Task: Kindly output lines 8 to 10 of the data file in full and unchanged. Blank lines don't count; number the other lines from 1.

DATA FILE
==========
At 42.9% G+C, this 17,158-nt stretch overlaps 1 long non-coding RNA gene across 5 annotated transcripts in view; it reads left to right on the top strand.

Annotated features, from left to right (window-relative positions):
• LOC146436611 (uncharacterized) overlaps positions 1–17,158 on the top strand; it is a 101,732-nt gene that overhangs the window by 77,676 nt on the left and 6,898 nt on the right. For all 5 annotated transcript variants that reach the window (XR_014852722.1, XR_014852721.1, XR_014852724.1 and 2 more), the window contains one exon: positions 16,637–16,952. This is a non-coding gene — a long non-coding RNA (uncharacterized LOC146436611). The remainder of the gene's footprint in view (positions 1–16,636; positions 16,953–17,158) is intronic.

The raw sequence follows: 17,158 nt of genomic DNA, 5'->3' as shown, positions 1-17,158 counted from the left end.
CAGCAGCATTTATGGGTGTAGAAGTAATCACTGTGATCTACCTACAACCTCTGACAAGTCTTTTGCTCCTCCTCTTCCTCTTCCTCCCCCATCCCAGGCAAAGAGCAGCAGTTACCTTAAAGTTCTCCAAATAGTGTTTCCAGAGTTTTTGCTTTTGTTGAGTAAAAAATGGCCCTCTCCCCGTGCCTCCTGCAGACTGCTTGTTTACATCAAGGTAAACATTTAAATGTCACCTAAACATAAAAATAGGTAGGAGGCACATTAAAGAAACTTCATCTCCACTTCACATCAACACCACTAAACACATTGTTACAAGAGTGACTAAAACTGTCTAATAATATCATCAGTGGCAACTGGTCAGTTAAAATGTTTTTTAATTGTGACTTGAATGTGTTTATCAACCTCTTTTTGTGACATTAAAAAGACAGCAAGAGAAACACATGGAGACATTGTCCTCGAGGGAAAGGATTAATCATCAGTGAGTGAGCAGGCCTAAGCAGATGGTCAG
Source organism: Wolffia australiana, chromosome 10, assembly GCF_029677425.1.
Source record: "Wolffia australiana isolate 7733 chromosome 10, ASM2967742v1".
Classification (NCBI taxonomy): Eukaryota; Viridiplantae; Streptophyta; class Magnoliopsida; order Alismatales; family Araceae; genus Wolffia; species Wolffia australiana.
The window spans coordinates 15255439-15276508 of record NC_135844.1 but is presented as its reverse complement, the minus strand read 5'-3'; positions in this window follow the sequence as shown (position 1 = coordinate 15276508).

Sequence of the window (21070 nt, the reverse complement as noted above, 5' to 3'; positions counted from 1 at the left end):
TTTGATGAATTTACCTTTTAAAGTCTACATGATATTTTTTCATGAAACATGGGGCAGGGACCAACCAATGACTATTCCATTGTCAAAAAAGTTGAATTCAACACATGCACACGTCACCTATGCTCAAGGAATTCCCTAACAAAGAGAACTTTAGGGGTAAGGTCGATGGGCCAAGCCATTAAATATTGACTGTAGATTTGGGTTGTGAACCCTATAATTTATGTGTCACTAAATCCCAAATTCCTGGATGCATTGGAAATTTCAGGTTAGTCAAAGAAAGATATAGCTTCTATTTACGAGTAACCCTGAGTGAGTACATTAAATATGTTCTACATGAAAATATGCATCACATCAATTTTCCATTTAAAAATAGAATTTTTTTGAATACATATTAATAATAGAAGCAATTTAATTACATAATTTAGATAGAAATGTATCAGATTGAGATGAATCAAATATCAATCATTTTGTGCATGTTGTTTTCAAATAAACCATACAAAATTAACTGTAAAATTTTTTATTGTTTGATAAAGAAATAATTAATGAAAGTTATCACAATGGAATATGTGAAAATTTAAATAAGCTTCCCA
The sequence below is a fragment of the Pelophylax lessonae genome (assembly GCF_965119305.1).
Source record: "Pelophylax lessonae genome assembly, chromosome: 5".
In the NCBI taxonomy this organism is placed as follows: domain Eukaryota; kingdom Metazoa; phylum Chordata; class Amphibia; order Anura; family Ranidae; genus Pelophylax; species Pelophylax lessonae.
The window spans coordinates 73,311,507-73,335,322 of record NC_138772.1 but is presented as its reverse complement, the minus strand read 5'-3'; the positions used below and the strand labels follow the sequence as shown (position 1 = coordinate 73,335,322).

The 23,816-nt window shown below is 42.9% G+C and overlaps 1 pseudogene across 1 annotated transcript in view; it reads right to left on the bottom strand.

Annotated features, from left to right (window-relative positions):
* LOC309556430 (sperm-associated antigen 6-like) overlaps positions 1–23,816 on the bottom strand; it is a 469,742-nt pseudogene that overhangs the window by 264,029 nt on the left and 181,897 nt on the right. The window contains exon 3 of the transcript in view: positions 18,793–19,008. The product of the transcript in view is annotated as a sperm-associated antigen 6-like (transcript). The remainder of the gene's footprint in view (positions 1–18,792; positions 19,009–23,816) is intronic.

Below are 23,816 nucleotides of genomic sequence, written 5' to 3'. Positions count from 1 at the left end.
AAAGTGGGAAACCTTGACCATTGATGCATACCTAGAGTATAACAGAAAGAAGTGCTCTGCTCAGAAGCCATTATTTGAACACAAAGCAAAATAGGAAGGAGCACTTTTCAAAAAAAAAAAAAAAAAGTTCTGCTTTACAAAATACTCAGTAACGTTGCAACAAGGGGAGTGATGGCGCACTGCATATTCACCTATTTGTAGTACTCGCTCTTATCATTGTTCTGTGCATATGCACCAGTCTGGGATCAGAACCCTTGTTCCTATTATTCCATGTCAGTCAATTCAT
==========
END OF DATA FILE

Classification (NCBI taxonomy): Eukaryota; Viridiplantae; Streptophyta; class Magnoliopsida; order Alismatales; family Araceae; genus Wolffia; species Wolffia australiana.
The window spans coordinates 15255439-15276508 of record NC_135844.1 but is presented as its reverse complement, the minus strand read 5'-3'; positions in this window follow the sequence as shown (position 1 = coordinate 15276508).

Sequence of the window (21070 nt, the reverse complement as noted above, 5' to 3'; positions counted from 1 at the left end):